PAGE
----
"Of all the things I did, the easiest profession (to fake) was the lawyer. As the lawyer, I found most of it was a matter of research, which I was great at — that's what I did to death — and then basically persuading people that you're right and they're wrong. ... I found that the easiest of all the professions to impersonate."

Moonlighting as a professor

In both his biography and the film, Abagnale claims to have spent time as a lawyer, doctor, and pilot. But there's another profession he may have dabbled in that never gets any screentime. While we catch a glimpse of a teenage Frank pretending to be a French teacher at his high school, this moment is entirely invented for the film, as a way to let us in on Frank's ability to easily assume a new identity. But Abagnale claims that it's based on something true: the year he spent posing as a professor at Brigham Young University.

In a featurette on the initial release of the "Catch Me If You Can" DVD, Abagnale reiterates a claim that he made in his autobiography. In a segment called "Frank's Careers," he claims that he left his fake law profession to teach. He said (per KSL):

"I went to teach at Brigham Young as a professor of sociology. Wasn't difficult. Read one chapter ahead of my students. They never knew the difference."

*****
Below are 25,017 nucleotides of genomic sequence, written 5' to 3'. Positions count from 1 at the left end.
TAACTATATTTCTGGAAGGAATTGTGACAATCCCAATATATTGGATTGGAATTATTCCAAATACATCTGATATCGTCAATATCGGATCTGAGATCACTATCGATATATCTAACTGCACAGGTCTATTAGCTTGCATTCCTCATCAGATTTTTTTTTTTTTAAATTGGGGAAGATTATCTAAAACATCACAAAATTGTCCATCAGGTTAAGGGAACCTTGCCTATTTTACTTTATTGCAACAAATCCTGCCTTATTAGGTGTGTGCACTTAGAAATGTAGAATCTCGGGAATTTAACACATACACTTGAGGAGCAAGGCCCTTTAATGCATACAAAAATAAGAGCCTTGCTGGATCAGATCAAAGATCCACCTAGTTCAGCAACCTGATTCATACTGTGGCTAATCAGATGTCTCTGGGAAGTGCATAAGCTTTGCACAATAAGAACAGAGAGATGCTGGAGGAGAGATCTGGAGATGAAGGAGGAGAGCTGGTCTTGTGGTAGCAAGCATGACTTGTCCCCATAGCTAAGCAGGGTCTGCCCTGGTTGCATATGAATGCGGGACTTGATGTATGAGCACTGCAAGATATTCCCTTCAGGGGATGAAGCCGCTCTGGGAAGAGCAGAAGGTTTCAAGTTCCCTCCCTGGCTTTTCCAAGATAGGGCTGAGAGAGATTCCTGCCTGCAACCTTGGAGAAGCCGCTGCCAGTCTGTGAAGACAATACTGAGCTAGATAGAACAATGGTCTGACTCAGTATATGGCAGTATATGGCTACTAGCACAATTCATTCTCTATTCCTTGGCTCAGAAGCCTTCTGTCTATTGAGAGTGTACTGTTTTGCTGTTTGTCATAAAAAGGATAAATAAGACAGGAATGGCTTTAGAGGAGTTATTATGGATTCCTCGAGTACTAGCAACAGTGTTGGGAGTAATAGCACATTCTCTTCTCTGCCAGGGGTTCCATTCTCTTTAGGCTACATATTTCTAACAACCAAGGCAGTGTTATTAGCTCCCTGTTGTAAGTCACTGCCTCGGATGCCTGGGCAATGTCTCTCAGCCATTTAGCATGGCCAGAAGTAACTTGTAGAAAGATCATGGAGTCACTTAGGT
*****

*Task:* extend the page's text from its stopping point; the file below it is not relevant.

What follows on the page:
Many journalists have followed up on this claim and found no proof. BYU itself has no record of Abagnale's time as a supposed professor, but do admit that if he was invited as a guest lecturer or teacher's aide, no record of that would exist anyway. In 2006, KSL journalist Scott Haws interviewed Abagnale and challenged his claims that he worked as a PhD-holding sociology professor for two semesters.

Abagnale couldn't recall details and instead pointed to the fact that his auto-biography co-author Stan Redding had exaggerated some things. Haws then "refreshed Frank's memory" by highlighting sections of the book and clips where he made the BYU professor claim himself. Eventually, Abagnale conceded that he may have been a guest lecturer or aide instead of an actual professor. How very convenient.

It's doubtful he really escaped through an airplane toilet

One of Abagnale's most impressive feats in the film is escaping arrest while on an airplane. Frank wrote about this incident in his memoir, where he claims that he went to the bathroom, removed the toilet, and wriggled through the hatch until his feet dangled above the tarmac. When DiCaprio does it in the movie, it's mindblowing for both Agent Hanratty and the audience — another example of how slippery this con artist can be, once again accomplishing the impossible.

Well, it turns out that it was impossible all along. Abagnale's claims have become a source of debate, with airline experts rebutting that it's impossible to get from a toilet into the rest of a plane. The slippery guy he is, Abagnale's claims of how he escaped the plane have changed over the years.